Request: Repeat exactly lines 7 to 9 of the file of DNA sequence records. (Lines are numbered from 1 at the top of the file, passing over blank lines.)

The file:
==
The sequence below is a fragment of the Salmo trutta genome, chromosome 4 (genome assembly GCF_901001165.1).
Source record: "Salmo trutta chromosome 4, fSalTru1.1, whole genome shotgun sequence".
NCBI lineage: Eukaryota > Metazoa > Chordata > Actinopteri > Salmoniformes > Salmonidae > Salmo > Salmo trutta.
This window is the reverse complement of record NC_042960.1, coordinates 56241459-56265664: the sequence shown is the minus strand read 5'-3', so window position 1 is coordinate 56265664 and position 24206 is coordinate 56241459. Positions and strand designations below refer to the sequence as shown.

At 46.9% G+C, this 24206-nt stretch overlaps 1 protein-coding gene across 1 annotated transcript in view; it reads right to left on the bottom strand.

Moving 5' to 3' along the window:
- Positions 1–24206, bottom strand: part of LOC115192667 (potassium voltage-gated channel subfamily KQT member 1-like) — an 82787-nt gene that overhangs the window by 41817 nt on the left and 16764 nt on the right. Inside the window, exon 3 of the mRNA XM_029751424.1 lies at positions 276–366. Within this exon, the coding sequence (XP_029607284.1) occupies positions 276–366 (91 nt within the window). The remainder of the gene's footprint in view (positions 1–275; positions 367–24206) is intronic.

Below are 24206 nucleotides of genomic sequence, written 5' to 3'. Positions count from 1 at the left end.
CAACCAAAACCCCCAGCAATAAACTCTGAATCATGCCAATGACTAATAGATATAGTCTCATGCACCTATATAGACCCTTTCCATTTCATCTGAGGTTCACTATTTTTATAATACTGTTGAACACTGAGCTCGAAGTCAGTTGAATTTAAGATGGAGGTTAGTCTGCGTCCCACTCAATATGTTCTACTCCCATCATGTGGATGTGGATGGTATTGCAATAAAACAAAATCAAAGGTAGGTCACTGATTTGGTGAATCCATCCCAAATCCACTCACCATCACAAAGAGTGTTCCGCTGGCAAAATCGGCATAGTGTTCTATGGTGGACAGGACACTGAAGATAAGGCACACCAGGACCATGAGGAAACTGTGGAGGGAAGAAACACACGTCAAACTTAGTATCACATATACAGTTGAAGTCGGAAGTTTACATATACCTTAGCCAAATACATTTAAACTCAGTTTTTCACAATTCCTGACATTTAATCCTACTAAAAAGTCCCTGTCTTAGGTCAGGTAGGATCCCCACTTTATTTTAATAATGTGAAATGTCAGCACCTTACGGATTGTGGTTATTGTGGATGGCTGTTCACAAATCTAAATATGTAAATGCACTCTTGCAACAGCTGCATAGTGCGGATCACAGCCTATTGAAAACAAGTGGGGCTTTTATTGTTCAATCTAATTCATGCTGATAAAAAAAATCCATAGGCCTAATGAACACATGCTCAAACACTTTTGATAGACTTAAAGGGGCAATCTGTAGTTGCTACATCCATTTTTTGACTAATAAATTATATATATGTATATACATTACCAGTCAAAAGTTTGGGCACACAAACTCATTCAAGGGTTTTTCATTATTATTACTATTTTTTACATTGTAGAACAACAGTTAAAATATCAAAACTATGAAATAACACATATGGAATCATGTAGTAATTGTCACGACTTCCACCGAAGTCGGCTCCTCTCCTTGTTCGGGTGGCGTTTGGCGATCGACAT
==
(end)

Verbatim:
- Positions 1–24206, bottom strand: part of LOC115192667 (potassium voltage-gated channel subfamily KQT member 1-like) — an 82787-nt gene that overhangs the window by 41817 nt on the left and 16764 nt on the right. Inside the window, exon 3 of the mRNA XM_029751424.1 lies at positions 276–366. Within this exon, the coding sequence (XP_029607284.1) occupies positions 276–366 (91 nt within the window). The remainder of the gene's footprint in view (positions 1–275; positions 367–24206) is intronic.

Below are 24206 nucleotides of genomic sequence, written 5' to 3'. Positions count from 1 at the left end.
CAACCAAAACCCCCAGCAATAAACTCTGAATCATGCCAATGACTAATAGATATAGTCTCATGCACCTATATAGACCCTTTCCATTTCATCTGAGGTTCACTATTTTTATAATACTGTTGAACACTGAGCTCGAAGTCAGTTGAATTTAAGATGGAGGTTAGTCTGCGTCCCACTCAATATGTTCTACTCCCATCATGTGGATGTGGATGGTATTGCAATAAAACAAAATCAAAGGTAGGTCACTGATTTGGTGAATCCATCCCAAATCCACTCACCATCACAAAGAGTGTTCCGCTGGCAAAATCGGCATAGTGTTCTATGGTGGACAGGACACTGAAGATAAGGCACACCAGGACCATGAGGAAACTGTGGAGGGAAGAAACACACGTCAAACTTAGTATCACATATACAGTTGAAGTCGGAAGTTTACATATACCTTAGCCAAATACATTTAAACTCAGTTTTTCACAATTCCTGACATTTAATCCTACTAAAAAGTCCCTGTCTTAGGTCAGGTAGGATCCCCACTTTATTTTAATAATGTGAAATGTCAGCACCTTACGGATTGTGGTTATTGTGGATGGCTGTTCACAAATCTAAATATGTAAATGCACTCTTGCAACAGCTGCATAGTGCGGATCACAGCCTATTGAAAACAAGTGGGGCTTTTATTGTTCAATCTAATTCATGCTGATAAAAAAAATCCATAGGCCTAATGAACACATGCTCAAACACTTTTGATAGACTTAAAGGGGCAATCTGTAGTTGCTACATCCATTTTTTGACTAATAAATTATATATATGTATATACATTACCAGTCAAAAGTTTGGGCACACAAACTCATTCAAGGGTTTTTCATTATTATTACTATTTTTTACATTGTAGAACAACAGTTAAAATATCAAAACTATGAAATAACACATATGGAATCATGTAGTAATTGTCACGACTTCCACCGAAGTCGGCTCCTCTCCTTGTTCGGGTGGCGTTTGGCGATCGACAT